In this post we will do a complete walkthrough for configuring a new continuous integration (CI) pipeline that builds PowerShell modules in Azure DevOps Pipelines. Formalizing your PowerShell build steps into a CI pipeline helps enforce code quality standards and setup a fully automated process for publishing.
I have covered some of these pieces individually in other posts; for example my module starter kit and linting configurations. However a full post is helpful to tie all the pieces together in a detailed guide.
In Google’s Site Reliability Engineering book, the chapter on toil (tedious, manual operational work) asserts that we should keep toil work amounts to only a small fraction of our total engineering hours. The reason for this is that too much toil work negatively impacts the engineering team.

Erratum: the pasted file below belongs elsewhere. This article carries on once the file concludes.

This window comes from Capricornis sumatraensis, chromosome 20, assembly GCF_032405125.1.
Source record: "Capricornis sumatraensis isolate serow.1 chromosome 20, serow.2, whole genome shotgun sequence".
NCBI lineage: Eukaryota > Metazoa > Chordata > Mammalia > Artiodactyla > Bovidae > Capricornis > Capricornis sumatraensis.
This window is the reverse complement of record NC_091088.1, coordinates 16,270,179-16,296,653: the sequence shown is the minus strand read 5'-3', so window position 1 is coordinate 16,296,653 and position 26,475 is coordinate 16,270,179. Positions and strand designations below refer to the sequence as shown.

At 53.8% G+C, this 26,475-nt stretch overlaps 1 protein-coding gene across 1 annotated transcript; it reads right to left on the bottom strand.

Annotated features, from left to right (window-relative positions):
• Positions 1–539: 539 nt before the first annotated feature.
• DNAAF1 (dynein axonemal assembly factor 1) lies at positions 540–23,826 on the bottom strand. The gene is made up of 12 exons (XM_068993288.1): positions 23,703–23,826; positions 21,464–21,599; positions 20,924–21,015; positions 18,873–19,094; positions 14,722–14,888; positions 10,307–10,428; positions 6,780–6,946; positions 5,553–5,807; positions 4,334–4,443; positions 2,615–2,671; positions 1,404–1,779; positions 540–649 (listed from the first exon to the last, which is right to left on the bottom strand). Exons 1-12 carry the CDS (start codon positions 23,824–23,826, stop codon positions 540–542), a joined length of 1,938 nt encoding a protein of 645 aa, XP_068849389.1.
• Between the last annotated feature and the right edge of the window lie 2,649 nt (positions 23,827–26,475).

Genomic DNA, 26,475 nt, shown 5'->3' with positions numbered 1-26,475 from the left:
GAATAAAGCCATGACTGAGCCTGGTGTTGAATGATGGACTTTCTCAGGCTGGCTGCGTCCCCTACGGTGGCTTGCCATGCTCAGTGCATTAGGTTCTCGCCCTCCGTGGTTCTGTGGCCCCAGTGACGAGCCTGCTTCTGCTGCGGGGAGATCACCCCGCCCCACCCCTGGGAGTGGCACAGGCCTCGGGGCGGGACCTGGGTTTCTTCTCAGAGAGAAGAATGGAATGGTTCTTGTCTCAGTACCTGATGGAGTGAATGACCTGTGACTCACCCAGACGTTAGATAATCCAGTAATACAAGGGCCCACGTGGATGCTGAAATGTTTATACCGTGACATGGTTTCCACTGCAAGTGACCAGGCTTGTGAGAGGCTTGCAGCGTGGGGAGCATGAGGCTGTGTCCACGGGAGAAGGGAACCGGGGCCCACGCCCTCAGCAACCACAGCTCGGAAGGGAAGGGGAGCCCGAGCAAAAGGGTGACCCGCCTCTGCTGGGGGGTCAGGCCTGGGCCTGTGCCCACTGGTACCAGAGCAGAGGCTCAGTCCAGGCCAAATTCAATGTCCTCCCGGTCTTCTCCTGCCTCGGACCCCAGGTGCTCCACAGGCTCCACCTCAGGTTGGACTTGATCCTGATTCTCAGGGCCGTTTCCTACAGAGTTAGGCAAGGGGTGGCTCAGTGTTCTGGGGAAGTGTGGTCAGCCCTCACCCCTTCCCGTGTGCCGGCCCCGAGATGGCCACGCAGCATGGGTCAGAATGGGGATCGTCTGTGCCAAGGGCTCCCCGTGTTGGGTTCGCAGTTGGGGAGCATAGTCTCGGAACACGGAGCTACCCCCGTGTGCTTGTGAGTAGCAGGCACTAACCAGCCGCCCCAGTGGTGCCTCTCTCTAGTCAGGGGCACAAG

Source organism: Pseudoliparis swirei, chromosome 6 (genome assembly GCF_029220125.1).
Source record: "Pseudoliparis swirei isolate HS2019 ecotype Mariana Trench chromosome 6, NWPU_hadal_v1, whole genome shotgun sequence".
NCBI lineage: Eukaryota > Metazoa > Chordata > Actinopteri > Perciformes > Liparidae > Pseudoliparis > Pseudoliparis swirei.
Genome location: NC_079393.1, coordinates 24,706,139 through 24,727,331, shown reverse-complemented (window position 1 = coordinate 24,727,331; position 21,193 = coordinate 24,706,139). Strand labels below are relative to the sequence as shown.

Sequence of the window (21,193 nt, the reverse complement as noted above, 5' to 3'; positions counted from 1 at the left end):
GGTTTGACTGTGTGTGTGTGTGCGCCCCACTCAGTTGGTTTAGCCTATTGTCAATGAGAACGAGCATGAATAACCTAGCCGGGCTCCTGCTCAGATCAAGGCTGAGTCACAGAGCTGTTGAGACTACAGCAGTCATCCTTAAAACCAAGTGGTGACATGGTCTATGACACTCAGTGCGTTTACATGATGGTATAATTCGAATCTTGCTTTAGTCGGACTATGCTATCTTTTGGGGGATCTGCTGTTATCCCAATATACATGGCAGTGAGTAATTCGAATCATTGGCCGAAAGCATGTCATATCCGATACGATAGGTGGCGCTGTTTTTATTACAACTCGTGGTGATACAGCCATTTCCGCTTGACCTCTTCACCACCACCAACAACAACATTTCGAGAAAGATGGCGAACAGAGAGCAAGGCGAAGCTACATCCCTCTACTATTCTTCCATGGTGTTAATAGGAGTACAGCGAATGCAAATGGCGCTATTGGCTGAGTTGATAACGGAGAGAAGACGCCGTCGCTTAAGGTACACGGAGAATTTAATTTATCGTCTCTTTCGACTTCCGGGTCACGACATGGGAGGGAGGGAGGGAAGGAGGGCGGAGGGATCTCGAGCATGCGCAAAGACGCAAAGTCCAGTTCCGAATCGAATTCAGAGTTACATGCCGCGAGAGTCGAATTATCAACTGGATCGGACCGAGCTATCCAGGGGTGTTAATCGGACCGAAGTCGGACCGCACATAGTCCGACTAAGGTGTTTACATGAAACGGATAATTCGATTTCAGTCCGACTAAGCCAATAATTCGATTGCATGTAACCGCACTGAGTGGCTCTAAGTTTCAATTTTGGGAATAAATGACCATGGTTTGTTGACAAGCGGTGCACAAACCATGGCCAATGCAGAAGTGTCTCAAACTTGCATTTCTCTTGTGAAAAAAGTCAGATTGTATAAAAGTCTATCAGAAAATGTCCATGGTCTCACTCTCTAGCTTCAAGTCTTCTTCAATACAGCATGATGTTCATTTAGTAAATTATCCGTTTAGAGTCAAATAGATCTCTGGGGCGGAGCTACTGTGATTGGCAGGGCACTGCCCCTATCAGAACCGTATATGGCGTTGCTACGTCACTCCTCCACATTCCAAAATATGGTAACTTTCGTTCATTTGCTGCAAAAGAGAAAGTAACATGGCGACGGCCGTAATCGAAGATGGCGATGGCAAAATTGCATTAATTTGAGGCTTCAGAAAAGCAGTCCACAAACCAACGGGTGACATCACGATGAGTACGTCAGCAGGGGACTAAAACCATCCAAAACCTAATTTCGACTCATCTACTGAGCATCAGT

In this post we will review some toil basics, talk about why toil tracking matters, and see how we can leverage Azure DevOps to track and classify our sprint work for enhanced toil budget tracking.
A little over a year ago I wrote up a tutorial on how to visually highlight blocked work items on a sprint board for Visual Studio Team Services. VSTS re-branded as Azure DevOps soon after I published that post and so some of the UI instructions have changed slightly now. I decided to make a follow up that runs through the exact same procedure but under the newer Azure DevOps re-branded UI.
Visually highlighting blocked work items is great way for developers, PMs, and the product owner to glance at the board to see blockers without having to deep dive into work items or run extra queries. Read on to find out how it’s done.